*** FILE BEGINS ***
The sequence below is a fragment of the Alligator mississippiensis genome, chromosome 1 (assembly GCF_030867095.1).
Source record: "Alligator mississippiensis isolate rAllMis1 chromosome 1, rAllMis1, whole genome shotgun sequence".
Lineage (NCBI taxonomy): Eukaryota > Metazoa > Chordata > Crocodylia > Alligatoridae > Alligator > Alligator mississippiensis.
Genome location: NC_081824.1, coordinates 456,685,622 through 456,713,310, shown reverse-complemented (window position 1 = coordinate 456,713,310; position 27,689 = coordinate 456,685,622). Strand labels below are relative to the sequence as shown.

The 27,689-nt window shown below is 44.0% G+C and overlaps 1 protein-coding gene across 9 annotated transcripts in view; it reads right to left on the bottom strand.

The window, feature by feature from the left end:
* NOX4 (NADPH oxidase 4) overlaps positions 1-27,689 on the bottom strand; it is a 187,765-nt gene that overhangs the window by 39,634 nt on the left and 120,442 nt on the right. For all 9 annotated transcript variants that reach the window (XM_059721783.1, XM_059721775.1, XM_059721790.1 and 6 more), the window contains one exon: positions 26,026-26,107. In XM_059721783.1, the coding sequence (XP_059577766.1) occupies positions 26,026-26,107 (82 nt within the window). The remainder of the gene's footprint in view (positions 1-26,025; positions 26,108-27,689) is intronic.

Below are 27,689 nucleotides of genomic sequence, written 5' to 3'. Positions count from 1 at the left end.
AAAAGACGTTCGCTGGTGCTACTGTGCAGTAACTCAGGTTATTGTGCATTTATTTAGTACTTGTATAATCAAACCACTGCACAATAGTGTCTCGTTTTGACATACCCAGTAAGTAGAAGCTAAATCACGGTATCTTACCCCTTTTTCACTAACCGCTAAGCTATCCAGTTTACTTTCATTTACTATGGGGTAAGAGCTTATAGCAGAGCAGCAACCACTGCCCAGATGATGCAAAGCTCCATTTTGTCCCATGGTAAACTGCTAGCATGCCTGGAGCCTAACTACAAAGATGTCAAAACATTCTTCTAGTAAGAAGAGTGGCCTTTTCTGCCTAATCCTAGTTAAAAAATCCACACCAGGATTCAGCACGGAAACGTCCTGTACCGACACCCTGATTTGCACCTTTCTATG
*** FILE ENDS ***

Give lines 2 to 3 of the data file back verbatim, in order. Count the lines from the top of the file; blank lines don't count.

Source record: "Alligator mississippiensis isolate rAllMis1 chromosome 1, rAllMis1, whole genome shotgun sequence".
Lineage (NCBI taxonomy): Eukaryota > Metazoa > Chordata > Crocodylia > Alligatoridae > Alligator > Alligator mississippiensis.